All this noise!

There’s two kinds: the internal and the external. The external is obvious, the internal not so much. And of course I’m interested in the latter 🙂 I have to note that one of my favorite sounds is actually the absence of sound – quiet – and what it’s like. Not the sound or lack thereof but the experience of it. A heavy snowfall, being alone in the wilderness far from the noise of light and sound. Favorites!

But what of the internal noise? Do you even hear it? It’s there, most all the time. Your thinking and feeling (emotional response to information.) And it’s all fine and dandy until it isn’t. The stories we tell ourselves… and believe. While this is a whole ‘nother post topic it has its roots here. Minal is insisting I write a book on the stories as a self-awareness project for our Atlanta DBT patients. Geez, I say one little thing and she goes nuts. Ah well, that’s the way of it.

I offered one of my students (not a patient per se – I don’t really like that term) the nickname of “Bose” as the topic of noise is a common one. Those damned stories… So I looked into how noise cancelling headphones work, and with the support of my QM professor I found the idea relatable to our internal noise.

Basically, active noise cancellation is via the sampling of frequencies in the environment and then creating offsetting ones, effectively cancelling out the noise. Higher and lower frequencies are either blocked by the material of the headphones or are below our normal threshold of awareness, so it is the midrange that is primarily cancelled out.

As we can’t create an actual internal active filter that will precisely offset unwanted frequencies (thoughts and emotions) we have to sort out how to get close enough so that the effect of cancellation is effective to whatever degree it is. There will always be leakage so to speak.

I really am a huge fan of Daniela Schiller’s work on re-writing (posted on previously) and I’m of the opinion that this is in fact an example of noise cancellation. The horror of a memory can be offset by a parallel memory that is not horror. Not entirely but maybe close enough. This respects both sides of memory as we are not trying to block the horror, just put it in its place. Attenuating the frequencies.

Sometimes you just need to turn your attention away from one thing (or thought) towards another. The energy of attention can be leveraged to creating a different state of mind. If you find yourself depressed, notice the thoughts and judgments that are controlling your mind and go do something! Anything. I just went and washed my car, vacuumed out the inside and did a quick detail of the interior. Crappy state of mind dampened if not eliminated!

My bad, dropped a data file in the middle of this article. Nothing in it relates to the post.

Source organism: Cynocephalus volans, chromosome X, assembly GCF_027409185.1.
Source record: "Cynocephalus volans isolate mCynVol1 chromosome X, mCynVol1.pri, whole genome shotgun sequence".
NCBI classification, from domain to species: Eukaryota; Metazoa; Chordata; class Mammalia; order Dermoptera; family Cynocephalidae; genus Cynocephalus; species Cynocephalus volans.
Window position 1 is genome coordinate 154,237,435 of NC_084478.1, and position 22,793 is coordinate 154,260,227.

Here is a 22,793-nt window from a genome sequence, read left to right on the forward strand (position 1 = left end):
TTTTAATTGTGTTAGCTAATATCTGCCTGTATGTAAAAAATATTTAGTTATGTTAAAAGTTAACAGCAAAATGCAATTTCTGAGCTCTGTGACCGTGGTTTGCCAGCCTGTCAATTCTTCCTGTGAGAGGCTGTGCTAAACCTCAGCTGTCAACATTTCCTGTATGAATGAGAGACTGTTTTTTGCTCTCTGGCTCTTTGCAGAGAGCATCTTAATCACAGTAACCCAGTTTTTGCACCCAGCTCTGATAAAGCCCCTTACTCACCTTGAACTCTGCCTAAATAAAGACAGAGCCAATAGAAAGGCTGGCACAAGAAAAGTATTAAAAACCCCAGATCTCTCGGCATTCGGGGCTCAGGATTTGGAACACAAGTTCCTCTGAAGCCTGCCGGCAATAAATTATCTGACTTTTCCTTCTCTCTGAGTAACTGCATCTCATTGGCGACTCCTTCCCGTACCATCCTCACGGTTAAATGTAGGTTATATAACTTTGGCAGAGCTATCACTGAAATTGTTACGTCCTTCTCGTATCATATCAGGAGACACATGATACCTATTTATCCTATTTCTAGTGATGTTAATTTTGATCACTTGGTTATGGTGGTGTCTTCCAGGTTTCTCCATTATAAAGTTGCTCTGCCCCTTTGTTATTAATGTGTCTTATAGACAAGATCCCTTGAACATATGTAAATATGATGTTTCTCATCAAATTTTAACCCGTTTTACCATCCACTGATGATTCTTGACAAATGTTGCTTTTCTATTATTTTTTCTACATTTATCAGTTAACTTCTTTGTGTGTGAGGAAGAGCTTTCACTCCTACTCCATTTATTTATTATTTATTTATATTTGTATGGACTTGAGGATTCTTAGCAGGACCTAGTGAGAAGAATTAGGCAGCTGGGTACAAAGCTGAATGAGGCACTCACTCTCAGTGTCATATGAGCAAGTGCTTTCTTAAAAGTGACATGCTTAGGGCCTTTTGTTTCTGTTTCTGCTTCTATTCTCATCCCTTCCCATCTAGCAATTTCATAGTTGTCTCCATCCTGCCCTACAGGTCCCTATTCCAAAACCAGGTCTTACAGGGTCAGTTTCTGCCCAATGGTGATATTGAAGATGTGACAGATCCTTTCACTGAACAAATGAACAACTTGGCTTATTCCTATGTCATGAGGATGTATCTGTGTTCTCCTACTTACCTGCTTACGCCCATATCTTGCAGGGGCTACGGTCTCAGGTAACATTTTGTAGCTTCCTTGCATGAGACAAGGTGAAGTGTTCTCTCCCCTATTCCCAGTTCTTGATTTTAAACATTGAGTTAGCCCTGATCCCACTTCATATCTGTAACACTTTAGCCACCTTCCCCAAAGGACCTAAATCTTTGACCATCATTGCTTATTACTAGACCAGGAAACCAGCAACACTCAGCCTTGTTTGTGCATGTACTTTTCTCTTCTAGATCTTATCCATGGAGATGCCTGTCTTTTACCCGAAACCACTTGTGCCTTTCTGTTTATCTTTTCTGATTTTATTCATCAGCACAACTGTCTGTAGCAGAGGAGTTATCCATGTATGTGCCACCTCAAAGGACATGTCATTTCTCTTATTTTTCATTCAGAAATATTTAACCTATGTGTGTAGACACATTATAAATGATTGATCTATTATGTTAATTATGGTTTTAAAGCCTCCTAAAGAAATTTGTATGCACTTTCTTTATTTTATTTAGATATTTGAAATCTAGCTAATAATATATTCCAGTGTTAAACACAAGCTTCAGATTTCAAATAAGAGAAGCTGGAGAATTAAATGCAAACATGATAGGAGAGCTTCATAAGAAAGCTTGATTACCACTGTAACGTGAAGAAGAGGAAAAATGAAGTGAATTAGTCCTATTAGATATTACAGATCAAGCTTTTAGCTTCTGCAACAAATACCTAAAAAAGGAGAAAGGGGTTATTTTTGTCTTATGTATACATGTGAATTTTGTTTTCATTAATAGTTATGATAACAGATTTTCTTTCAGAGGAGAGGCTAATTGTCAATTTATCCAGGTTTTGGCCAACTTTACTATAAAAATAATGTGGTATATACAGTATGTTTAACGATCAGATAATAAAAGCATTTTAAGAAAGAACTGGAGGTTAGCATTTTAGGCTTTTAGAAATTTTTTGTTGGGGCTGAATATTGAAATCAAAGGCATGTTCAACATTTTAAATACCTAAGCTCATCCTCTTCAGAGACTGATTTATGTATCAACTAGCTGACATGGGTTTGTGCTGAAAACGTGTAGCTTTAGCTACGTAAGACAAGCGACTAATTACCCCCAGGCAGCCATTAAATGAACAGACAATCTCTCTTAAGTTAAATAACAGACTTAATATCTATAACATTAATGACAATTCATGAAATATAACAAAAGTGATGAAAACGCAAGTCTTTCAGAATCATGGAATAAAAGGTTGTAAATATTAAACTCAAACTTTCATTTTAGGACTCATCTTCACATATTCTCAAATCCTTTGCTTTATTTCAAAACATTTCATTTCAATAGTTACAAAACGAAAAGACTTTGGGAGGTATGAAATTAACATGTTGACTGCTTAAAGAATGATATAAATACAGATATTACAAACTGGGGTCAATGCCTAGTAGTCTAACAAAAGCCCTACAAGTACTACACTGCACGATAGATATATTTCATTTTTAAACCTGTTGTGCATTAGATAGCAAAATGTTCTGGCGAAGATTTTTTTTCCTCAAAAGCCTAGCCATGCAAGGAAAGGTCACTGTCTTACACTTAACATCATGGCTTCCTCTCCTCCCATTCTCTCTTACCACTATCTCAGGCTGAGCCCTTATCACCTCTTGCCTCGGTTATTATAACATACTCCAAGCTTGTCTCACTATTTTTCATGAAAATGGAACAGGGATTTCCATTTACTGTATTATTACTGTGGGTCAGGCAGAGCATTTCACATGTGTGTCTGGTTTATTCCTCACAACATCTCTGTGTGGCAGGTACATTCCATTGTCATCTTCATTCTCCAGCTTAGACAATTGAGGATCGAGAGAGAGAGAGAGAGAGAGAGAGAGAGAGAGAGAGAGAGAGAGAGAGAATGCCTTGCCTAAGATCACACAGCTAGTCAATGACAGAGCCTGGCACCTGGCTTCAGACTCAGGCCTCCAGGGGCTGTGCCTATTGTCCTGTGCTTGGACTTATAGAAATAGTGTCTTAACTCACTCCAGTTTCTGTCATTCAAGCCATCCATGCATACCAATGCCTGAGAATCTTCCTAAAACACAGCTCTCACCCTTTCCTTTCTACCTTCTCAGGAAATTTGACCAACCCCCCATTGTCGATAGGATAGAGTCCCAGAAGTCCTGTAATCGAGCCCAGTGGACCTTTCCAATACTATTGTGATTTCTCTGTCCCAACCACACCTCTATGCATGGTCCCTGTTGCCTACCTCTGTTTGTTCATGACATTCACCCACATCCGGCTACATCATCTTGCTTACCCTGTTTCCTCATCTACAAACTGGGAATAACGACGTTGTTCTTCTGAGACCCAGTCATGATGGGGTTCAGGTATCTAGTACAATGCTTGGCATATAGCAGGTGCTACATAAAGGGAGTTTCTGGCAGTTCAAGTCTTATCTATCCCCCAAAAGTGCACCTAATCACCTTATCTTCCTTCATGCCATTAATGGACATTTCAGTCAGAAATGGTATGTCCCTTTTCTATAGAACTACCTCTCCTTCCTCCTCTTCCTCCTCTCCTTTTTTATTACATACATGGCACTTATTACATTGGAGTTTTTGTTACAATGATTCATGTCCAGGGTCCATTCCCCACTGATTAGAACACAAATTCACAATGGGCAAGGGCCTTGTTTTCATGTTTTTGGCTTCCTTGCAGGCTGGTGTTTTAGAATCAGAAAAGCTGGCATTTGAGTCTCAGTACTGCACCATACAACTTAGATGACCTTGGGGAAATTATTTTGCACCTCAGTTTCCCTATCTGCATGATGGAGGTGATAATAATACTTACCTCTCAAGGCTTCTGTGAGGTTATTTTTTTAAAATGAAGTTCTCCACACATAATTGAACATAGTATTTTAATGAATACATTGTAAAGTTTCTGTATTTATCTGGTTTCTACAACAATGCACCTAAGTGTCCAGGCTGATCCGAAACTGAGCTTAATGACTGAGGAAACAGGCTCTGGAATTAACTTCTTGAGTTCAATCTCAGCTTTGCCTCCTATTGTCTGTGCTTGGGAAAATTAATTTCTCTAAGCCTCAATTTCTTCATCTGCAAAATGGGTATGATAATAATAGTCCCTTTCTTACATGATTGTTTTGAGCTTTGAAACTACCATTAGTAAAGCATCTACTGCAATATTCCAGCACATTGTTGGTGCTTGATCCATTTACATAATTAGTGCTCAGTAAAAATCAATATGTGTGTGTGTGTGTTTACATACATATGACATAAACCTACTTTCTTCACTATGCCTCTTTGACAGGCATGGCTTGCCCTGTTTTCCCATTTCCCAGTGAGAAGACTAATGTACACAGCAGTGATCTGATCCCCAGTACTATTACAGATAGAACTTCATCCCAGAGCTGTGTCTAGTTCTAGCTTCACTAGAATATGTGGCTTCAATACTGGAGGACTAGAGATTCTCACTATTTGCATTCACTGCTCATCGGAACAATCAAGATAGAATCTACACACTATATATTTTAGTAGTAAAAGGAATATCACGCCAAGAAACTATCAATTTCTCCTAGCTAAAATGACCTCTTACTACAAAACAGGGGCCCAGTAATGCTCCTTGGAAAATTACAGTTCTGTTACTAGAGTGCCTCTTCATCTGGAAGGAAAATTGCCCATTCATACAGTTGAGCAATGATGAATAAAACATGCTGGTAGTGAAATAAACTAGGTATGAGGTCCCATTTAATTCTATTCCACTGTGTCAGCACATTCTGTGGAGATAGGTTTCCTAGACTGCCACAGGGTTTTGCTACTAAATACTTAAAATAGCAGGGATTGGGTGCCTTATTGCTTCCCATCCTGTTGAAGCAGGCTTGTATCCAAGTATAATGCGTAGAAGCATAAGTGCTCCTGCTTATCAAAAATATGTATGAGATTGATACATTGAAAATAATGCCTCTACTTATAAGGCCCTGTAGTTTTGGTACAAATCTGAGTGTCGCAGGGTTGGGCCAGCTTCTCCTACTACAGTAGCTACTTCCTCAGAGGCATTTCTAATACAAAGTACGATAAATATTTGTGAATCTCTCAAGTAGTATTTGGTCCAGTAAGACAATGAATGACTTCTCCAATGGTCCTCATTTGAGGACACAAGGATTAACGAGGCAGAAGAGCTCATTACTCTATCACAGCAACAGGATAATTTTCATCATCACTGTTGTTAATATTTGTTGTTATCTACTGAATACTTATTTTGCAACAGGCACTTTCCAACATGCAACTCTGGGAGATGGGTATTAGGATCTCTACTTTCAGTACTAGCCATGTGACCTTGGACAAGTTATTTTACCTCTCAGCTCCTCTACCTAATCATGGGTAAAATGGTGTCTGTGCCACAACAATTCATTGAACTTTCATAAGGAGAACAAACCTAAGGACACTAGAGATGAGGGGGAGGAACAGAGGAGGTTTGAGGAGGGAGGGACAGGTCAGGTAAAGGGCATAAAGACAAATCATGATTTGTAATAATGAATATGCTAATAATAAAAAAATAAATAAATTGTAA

When turning your mind (attention) or at least trying to, sometimes the energy of the unwanted pattern can be startling. That’s when the object of attention needs to be compelling, or “sticky” as one student put it. When I am falling asleep I let my mind wander and sometimes it wanders where I do not want it to go. Okay, a lot of the time it wanders there. So I searched for something to hold my attention. “The Pirate”, a 12d finger crack didn’t do it (although it’s pretty compelling!) and neither did fly fishing. So let’s get weird and think about really stupid stuff like the toroidal nature of the human pattern… yep, that did it! The past informing the future (Hawking radiation? Sort of?) This has led to many other deeply weird and (in the opinion of some) stupid ideas. But they are compelling… And it works!

Long term it may not be possible to create nearly flawless offsets. Doesn’t mean it’s not worth trying, and who knows, you may find something new and really interesting to occupy your mind.

Beware of the patterns of this world. They’re infectious, insidious and if left unattended can lead to real despair. Don’t buy the propaganda, offset the noise.

2 thoughts on “All this noise!

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  1. I feel like a good catchphrase for Minal would be “Why stop there?”

    Anyway, the concept of “offsetting frequencies” with things other than sounds—I had not thought of that before.

    I suppose it’s like coming home to find that someone has cooked eggs, and responding by lighting fifty candles so that the smell doesn’t cause any unwanted outcomes.

    Do you think this is possibly something I could incorporate into my for-lack-of-a-better-word-“cure”-but-maybe-I’ll-just-call-it-pain-relief-idk book. (It’s too bad the term “Jedi mind-trick” has already been used in the title of a book on this same subject…I didn’t find that book very helpful, either, which was disappointing.)


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